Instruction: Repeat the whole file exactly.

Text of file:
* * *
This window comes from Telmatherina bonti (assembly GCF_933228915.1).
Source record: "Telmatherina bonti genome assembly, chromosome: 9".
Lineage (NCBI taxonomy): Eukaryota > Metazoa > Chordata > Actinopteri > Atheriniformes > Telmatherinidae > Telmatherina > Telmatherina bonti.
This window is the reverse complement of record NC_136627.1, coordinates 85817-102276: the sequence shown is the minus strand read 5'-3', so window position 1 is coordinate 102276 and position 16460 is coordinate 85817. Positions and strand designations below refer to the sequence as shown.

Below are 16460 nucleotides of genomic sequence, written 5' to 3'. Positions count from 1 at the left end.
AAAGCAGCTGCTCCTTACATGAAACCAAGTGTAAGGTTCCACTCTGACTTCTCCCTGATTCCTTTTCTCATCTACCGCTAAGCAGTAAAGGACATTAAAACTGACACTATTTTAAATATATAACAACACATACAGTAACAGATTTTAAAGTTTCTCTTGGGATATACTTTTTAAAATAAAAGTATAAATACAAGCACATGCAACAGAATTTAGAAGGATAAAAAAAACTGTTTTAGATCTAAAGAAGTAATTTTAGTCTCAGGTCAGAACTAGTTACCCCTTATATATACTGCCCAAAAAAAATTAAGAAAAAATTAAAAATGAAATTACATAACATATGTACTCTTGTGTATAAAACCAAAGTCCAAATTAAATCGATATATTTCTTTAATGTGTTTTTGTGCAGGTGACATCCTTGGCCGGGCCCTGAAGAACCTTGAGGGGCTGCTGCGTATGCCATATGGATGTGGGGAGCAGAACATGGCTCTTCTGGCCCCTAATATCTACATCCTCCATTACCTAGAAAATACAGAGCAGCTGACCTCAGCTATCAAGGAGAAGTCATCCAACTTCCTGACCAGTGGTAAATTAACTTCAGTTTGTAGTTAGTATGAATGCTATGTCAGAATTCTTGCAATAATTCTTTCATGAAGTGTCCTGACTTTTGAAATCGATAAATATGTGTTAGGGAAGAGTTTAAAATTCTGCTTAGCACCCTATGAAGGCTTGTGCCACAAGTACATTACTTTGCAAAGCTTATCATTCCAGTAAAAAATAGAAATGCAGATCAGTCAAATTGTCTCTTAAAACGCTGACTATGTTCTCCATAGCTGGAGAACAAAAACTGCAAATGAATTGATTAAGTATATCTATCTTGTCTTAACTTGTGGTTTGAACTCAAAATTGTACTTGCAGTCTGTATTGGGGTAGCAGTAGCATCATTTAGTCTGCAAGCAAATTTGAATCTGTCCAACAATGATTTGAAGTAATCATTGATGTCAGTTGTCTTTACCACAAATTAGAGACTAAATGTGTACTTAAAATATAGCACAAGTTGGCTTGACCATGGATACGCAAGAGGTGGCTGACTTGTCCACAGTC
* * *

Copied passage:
This window comes from Telmatherina bonti (assembly GCF_933228915.1).
Source record: "Telmatherina bonti genome assembly, chromosome: 9".
Lineage (NCBI taxonomy): Eukaryota > Metazoa > Chordata > Actinopteri > Atheriniformes > Telmatherinidae > Telmatherina > Telmatherina bonti.
This window is the reverse complement of record NC_136627.1, coordinates 85817-102276: the sequence shown is the minus strand read 5'-3', so window position 1 is coordinate 102276 and position 16460 is coordinate 85817. Positions and strand designations below refer to the sequence as shown.

Below are 16460 nucleotides of genomic sequence, written 5' to 3'. Positions count from 1 at the left end.
AAAGCAGCTGCTCCTTACATGAAACCAAGTGTAAGGTTCCACTCTGACTTCTCCCTGATTCCTTTTCTCATCTACCGCTAAGCAGTAAAGGACATTAAAACTGACACTATTTTAAATATATAACAACACATACAGTAACAGATTTTAAAGTTTCTCTTGGGATATACTTTTTAAAATAAAAGTATAAATACAAGCACATGCAACAGAATTTAGAAGGATAAAAAAAACTGTTTTAGATCTAAAGAAGTAATTTTAGTCTCAGGTCAGAACTAGTTACCCCTTATATATACTGCCCAAAAAAAATTAAGAAAAAATTAAAAATGAAATTACATAACATATGTACTCTTGTGTATAAAACCAAAGTCCAAATTAAATCGATATATTTCTTTAATGTGTTTTTGTGCAGGTGACATCCTTGGCCGGGCCCTGAAGAACCTTGAGGGGCTGCTGCGTATGCCATATGGATGTGGGGAGCAGAACATGGCTCTTCTGGCCCCTAATATCTACATCCTCCATTACCTAGAAAATACAGAGCAGCTGACCTCAGCTATCAAGGAGAAGTCATCCAACTTCCTGACCAGTGGTAAATTAACTTCAGTTTGTAGTTAGTATGAATGCTATGTCAGAATTCTTGCAATAATTCTTTCATGAAGTGTCCTGACTTTTGAAATCGATAAATATGTGTTAGGGAAGAGTTTAAAATTCTGCTTAGCACCCTATGAAGGCTTGTGCCACAAGTACATTACTTTGCAAAGCTTATCATTCCAGTAAAAAATAGAAATGCAGATCAGTCAAATTGTCTCTTAAAACGCTGACTATGTTCTCCATAGCTGGAGAACAAAAACTGCAAATGAATTGATTAAGTATATCTATCTTGTCTTAACTTGTGGTTTGAACTCAAAATTGTACTTGCAGTCTGTATTGGGGTAGCAGTAGCATCATTTAGTCTGCAAGCAAATTTGAATCTGTCCAACAATGATTTGAAGTAATCATTGATGTCAGTTGTCTTTACCACAAATTAGAGACTAAATGTGTACTTAAAATATAGCACAAGTTGGCTTGACCATGGATACGCAAGAGGTGGCTGACTTGTCCACAGTC